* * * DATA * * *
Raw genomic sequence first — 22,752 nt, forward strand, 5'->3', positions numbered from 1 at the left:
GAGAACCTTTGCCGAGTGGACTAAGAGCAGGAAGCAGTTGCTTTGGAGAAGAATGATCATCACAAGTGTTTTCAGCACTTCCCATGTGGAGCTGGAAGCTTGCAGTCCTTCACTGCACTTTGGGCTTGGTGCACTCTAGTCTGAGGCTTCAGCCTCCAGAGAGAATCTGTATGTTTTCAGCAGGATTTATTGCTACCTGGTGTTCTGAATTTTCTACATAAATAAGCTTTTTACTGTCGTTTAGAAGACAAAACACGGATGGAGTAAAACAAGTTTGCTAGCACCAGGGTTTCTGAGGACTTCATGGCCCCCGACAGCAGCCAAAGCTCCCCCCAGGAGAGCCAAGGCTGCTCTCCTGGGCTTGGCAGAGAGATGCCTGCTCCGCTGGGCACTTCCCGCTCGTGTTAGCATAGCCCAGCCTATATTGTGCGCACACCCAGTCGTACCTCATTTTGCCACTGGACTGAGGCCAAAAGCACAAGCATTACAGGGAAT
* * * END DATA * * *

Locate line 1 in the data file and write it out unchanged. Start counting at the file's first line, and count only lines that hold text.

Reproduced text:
Raw genomic sequence first — 22,752 nt, forward strand, 5'->3', positions numbered from 1 at the left: